This week Wall Street Journal MarketWatch commentator Herb Greenberg delivered interesting commentary on how corporate philanthropy often reflects that a company has strong cash flow and overall positive financial performance. He likens philanthropy to paying dividends: it sends a positive message to investors not only that the company has cash on hand, but that the company is a good corporate citizen.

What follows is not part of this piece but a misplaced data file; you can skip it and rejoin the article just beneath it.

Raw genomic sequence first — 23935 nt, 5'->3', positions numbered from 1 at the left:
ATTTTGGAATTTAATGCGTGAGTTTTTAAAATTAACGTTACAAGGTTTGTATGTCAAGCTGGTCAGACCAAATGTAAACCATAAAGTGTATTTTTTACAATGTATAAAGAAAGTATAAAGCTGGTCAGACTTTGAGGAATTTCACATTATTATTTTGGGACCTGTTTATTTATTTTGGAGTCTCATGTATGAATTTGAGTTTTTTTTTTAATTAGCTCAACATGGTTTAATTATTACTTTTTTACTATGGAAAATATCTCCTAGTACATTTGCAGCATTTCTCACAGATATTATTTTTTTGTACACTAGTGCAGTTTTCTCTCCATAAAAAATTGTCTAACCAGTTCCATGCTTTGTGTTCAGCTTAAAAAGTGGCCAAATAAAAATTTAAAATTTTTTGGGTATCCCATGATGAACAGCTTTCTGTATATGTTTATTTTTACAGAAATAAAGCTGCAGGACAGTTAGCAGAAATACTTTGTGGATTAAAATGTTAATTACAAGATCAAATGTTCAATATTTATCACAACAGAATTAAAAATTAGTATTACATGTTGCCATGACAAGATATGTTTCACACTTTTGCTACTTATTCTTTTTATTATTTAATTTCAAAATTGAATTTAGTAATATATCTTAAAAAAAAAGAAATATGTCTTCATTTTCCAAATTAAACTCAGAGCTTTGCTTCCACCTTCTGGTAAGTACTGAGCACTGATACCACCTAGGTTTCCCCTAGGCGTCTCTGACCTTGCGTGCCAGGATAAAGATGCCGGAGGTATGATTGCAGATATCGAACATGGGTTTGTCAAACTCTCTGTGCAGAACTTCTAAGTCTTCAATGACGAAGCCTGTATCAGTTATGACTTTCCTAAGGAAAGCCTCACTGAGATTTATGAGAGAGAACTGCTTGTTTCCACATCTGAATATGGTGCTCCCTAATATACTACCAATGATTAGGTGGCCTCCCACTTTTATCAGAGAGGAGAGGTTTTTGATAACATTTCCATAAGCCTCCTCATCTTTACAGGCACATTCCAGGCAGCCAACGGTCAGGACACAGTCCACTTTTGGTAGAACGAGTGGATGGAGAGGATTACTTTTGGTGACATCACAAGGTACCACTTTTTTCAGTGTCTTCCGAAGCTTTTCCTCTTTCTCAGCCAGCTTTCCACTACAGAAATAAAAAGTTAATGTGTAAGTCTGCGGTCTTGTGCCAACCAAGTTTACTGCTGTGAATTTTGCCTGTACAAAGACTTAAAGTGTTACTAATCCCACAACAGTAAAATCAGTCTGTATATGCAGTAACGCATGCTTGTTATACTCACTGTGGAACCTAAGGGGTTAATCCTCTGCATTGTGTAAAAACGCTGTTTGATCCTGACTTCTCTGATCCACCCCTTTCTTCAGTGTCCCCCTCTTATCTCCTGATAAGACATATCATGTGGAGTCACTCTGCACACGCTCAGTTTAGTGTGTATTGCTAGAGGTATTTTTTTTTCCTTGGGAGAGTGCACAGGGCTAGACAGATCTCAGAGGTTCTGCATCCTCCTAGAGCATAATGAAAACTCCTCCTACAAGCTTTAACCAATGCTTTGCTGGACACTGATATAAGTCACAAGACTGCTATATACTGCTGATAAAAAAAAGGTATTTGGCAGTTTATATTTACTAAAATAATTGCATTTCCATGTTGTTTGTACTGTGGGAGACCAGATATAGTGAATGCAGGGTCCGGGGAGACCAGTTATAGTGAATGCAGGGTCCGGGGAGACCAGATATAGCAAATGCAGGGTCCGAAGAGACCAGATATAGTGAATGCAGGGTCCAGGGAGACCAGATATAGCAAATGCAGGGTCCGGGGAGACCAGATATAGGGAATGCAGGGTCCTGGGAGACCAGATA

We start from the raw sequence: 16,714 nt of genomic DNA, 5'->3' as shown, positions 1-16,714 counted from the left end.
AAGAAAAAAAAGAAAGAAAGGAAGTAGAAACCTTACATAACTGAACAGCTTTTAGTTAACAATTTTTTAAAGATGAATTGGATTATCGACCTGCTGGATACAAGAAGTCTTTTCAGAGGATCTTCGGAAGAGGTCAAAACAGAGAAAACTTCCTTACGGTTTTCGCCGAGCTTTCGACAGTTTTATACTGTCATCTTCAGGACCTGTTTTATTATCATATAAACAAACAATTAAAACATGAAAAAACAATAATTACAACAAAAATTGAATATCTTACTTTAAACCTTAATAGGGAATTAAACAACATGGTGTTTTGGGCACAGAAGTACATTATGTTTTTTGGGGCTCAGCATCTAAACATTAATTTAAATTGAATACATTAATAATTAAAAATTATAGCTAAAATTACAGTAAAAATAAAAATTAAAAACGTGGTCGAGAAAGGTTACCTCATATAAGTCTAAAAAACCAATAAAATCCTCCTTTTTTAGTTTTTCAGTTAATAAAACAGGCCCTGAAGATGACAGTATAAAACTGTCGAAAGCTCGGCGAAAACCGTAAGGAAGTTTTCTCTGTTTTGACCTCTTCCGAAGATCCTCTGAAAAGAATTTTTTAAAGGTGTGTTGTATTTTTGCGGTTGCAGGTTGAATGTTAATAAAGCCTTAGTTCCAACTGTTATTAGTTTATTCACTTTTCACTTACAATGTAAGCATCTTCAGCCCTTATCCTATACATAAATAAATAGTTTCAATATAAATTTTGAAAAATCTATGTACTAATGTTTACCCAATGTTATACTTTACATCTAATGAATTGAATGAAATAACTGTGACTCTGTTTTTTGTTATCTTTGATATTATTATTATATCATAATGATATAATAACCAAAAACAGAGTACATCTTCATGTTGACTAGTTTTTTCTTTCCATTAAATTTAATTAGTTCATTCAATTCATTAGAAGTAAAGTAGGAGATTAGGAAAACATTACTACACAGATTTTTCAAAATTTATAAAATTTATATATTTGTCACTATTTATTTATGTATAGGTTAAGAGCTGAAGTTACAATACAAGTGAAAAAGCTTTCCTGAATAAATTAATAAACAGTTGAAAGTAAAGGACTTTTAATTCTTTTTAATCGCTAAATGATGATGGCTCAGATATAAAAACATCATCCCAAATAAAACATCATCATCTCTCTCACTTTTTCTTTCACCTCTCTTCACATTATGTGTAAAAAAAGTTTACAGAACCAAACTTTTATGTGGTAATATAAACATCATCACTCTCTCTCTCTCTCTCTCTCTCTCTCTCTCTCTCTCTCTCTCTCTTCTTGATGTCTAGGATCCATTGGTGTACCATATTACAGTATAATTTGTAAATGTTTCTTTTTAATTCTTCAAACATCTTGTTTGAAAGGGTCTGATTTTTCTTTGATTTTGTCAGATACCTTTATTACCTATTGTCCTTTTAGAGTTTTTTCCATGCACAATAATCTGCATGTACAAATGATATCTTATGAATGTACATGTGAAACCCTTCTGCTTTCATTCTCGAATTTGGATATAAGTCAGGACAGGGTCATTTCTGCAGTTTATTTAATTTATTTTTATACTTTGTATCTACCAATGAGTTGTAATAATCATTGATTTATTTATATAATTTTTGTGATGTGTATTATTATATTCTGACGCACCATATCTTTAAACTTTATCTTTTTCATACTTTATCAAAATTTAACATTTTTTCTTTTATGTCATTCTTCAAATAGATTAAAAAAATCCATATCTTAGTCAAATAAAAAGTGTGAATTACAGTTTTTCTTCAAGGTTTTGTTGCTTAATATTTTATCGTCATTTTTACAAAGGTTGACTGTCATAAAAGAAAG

We are delighted to see this because, as we have found in our research, companies that are good corporate citizens do win the favor of investors. In 2007, we found that 66 percent of Americans consider a company’s commitment to social issues when deciding which stocks or mutual funds to invest in, a longitudinal increase of 65 percent from 2001.  There seems to be a cyclical effect here: as companies perform well, they have the ability to increase their charitable giving, which in turn creates an increasingly positive vibe among investors who will then increase their support for the company in the financial marketplace.  So, to stay ahead, companies should sharpen their focus on investors, making sure they make a significant effort in analyst presentations, annual reports and news releases to communicate their commitment to social issues.

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